Socket Head Screw

Socket Head Screw (sometimes known as Hex or Allen screws) are fasteners that are installed using a wrench or hex key. They’re often used in industrial settings and assembly lines.

They’re typically used in applications that require a higher tensile or shear strength than bolts. They also provide a flush look for areas with limited side-clearance.

The built-in hexagonal drive of Socket Head Screws sets them apart from other screw types. They require a special wrench, called an Allen wrench or socket wrench. Some types of these screws have a tamper-resistant head that blocks removal without the proper tool. They also have an O-ring under the head that blocks leaks and seals out dirt.

These screws are made from high-quality alloy steel or stainless steel. They are cold formed, threaded, and heat treated. This process improves their tensile strength and hardness. They can be coated with black oxide, zinc yellow plated, or zinc-nickel plated for increased corrosion resistance.

Hexagon socket cap screws have a recessed, flat head with no protrusions that might catch skin or clothing. They are used with thin materials in light-duty applications free from vibration or high dynamic loads that might cause the screw to loosen. Some sizes have low-height cylindrical heads that prevent crushing thin or soft material.
Thread Pitch

Unlike other screw types that use a standard wrench, socket head screws require a special type of tool called an Allen wrench. They also have a built-in hexagonal center, which allows them to fit in tight spaces and apply a compressional or clamping force.

These screws are usually used in projects that don’t leave enough space for conventional wrenches and sockets. They can handle a lot of pre-load and will not loosen or fall off due to vibration or fatigue.

The thread pitch is typically 12 of the screw’s major diameter and the thread is rolled to ensure the proper alignment for fastening. The head may be plain or knurled at the manufacturer’s option. A hex socket head is also available that offers increased shear strength and higher tensile load bearing capacity than the regular one. This screw type is typically used in applications like power plants, machine tools, and automotive manufacturing.

Socket Head Screws have a countersunk screw head that sits flush with the material surface, leaving no protrusions to catch on clothing or equipment. This feature is often used in aeroplanes, rockets, and racing cars to avoid potential damage caused by friction between the fastener and a surrounding surface.

Other types of socket head cap screws include flat heads, button heads, and low-profile versions that are designed to accommodate different mounting positions. Button and flat heads have a larger head diameter to help distribute load, while low-profile versions are typically used in thinner materials where space is limited.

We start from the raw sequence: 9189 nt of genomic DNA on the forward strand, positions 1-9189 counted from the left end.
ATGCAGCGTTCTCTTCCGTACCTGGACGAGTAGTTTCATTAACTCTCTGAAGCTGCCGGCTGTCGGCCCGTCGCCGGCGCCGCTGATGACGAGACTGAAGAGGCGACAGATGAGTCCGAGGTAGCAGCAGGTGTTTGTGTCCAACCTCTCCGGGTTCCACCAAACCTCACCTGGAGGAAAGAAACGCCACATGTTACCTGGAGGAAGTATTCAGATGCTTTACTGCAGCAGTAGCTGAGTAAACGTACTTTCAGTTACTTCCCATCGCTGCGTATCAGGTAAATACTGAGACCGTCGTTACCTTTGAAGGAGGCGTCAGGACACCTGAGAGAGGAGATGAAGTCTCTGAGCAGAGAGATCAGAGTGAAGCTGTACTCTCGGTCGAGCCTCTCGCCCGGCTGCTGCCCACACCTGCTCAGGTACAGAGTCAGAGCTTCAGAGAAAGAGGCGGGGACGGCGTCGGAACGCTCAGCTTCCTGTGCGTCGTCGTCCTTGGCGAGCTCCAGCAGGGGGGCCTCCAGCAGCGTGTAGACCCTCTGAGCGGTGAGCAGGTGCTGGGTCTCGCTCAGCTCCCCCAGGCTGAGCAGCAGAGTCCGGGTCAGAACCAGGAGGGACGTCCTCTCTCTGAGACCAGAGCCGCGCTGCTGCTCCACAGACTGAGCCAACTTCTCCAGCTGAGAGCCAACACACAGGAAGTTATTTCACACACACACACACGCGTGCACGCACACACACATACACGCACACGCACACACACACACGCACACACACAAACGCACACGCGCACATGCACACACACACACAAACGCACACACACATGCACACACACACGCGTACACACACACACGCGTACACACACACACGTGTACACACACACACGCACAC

Socket screws are manufactured in specialty metals that are specifically adapted to diverse industrial demands. Patriot Bolt carries an extensive range of standard sizes in both metric and imperial measurements, as well as customized options made to order according to customer specifications. Routine inspection of these specialized fasteners helps to identify signs of wear, corrosion, or loosening, which can be prevented by regular cleaning and the use of appropriate lubrication.
Nylon Patch

While hex bolts are preferred for tight fits that require maximum clamping pressure, socket head cap screws offer a middle ground by providing improved performance in areas where side clearance is limited. The larger bearing surface of the cap screw allows for easier wrenching, and they’re recessed into a counterbored hole to prevent catching on things like skin or clothing.

They also have a nylon patch bonded to the threads to reduce loosening from vibration. They’re often used in machine and equipment parts where components need to rotate, slide or pivot.

Button or dome head socket screws have a wider hex than standard caps, and they’re smaller in height. They’re used in thinner materials where a finished appearance is important and when clearance is too limited for countersinking. They also deliver the same shear and tensile strengths as standard socket head cap screws, but they’re rated for lighter loads.